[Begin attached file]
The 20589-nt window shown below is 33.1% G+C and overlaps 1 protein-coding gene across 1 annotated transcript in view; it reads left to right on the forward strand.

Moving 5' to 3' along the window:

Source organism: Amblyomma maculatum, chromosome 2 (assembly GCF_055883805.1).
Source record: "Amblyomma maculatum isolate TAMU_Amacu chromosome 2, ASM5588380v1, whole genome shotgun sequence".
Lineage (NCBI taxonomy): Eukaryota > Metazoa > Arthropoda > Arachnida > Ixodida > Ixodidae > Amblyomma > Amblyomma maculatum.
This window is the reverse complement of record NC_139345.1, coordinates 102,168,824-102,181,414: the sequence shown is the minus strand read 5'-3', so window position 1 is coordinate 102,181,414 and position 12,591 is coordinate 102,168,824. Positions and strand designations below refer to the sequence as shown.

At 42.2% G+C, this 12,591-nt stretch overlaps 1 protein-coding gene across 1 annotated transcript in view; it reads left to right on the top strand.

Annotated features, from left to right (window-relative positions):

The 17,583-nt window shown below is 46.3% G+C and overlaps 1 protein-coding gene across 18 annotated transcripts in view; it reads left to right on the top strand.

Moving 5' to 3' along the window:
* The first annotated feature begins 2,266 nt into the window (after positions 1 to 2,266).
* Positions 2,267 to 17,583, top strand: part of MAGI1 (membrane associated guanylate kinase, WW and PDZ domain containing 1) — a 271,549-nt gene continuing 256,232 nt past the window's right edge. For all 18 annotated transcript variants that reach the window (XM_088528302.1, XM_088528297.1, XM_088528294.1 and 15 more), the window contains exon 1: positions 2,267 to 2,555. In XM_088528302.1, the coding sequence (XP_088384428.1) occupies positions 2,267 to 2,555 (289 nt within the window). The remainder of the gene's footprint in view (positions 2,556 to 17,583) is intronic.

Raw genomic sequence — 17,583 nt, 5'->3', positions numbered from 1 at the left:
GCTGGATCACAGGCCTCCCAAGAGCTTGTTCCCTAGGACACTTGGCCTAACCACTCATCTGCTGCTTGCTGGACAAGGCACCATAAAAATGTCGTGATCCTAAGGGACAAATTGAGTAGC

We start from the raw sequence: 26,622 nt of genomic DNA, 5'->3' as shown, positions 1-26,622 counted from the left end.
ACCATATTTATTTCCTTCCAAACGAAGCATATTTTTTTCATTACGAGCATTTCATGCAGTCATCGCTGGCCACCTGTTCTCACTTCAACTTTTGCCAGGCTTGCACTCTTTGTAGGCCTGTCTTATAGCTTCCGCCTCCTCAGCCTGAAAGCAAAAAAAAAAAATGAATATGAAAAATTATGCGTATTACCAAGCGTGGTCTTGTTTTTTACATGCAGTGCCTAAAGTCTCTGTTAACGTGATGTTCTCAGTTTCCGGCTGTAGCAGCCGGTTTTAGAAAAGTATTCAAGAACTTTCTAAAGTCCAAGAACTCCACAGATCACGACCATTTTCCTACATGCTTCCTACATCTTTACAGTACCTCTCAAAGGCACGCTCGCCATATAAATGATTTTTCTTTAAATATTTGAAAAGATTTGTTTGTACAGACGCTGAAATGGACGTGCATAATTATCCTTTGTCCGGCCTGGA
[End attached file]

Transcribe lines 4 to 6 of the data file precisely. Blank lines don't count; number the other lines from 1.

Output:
Source record: "Amblyomma maculatum isolate TAMU_Amacu chromosome 2, ASM5588380v1, whole genome shotgun sequence".
Lineage (NCBI taxonomy): Eukaryota > Metazoa > Arthropoda > Arachnida > Ixodida > Ixodidae > Amblyomma > Amblyomma maculatum.
This window is the reverse complement of record NC_139345.1, coordinates 102,168,824-102,181,414: the sequence shown is the minus strand read 5'-3', so window position 1 is coordinate 102,181,414 and position 12,591 is coordinate 102,168,824. Positions and strand designations below refer to the sequence as shown.